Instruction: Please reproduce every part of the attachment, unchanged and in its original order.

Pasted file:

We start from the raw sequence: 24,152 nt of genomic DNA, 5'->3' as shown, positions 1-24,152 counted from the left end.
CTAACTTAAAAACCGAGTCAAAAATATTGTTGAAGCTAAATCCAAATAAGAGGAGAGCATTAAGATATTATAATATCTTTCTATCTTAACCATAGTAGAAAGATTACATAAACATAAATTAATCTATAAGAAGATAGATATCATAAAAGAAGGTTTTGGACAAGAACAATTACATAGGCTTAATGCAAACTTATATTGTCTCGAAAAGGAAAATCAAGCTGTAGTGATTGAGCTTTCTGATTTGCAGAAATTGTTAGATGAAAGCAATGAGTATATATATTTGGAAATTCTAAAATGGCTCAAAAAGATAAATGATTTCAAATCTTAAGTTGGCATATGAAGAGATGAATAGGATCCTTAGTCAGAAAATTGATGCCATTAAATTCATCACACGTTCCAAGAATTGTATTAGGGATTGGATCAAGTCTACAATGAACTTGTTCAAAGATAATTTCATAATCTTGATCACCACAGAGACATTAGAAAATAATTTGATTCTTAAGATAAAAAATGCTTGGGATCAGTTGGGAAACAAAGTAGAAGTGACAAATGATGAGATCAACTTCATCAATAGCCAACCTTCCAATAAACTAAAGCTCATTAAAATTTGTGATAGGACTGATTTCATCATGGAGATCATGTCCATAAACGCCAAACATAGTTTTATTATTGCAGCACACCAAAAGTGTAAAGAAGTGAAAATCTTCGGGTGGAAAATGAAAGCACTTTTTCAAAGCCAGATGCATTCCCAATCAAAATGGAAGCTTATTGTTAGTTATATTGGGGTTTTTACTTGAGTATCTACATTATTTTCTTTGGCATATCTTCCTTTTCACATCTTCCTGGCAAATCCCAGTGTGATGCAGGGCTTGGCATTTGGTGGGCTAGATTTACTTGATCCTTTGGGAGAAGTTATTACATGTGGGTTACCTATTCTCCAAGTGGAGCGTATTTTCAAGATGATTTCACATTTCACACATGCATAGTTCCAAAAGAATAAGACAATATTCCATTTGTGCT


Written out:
We start from the raw sequence: 24,152 nt of genomic DNA, 5'->3' as shown, positions 1-24,152 counted from the left end.
CTAACTTAAAAACCGAGTCAAAAATATTGTTGAAGCTAAATCCAAATAAGAGGAGAGCATTAAGATATTATAATATCTTTCTATCTTAACCATAGTAGAAAGATTACATAAACATAAATTAATCTATAAGAAGATAGATATCATAAAAGAAGGTTTTGGACAAGAACAATTACATAGGCTTAATGCAAACTTATATTGTCTCGAAAAGGAAAATCAAGCTGTAGTGATTGAGCTTTCTGATTTGCAGAAATTGTTAGATGAAAGCAATGAGTATATATATTTGGAAATTCTAAAATGGCTCAAAAAGATAAATGATTTCAAATCTTAAGTTGGCATATGAAGAGATGAATAGGATCCTTAGTCAGAAAATTGATGCCATTAAATTCATCACACGTTCCAAGAATTGTATTAGGGATTGGATCAAGTCTACAATGAACTTGTTCAAAGATAATTTCATAATCTTGATCACCACAGAGACATTAGAAAATAATTTGATTCTTAAGATAAAAAATGCTTGGGATCAGTTGGGAAACAAAGTAGAAGTGACAAATGATGAGATCAACTTCATCAATAGCCAACCTTCCAATAAACTAAAGCTCATTAAAATTTGTGATAGGACTGATTTCATCATGGAGATCATGTCCATAAACGCCAAACATAGTTTTATTATTGCAGCACACCAAAAGTGTAAAGAAGTGAAAATCTTCGGGTGGAAAATGAAAGCACTTTTTCAAAGCCAGATGCATTCCCAATCAAAATGGAAGCTTATTGTTAGTTATATTGGGGTTTTTACTTGAGTATCTACATTATTTTCTTTGGCATATCTTCCTTTTCACATCTTCCTGGCAAATCCCAGTGTGATGCAGGGCTTGGCATTTGGTGGGCTAGATTTACTTGATCCTTTGGGAGAAGTTATTACATGTGGGTTACCTATTCTCCAAGTGGAGCGTATTTTCAAGATGATTTCACATTTCACACATGCATAGTTCCAAAAGAATAAGACAATATTCCATTTGTGCT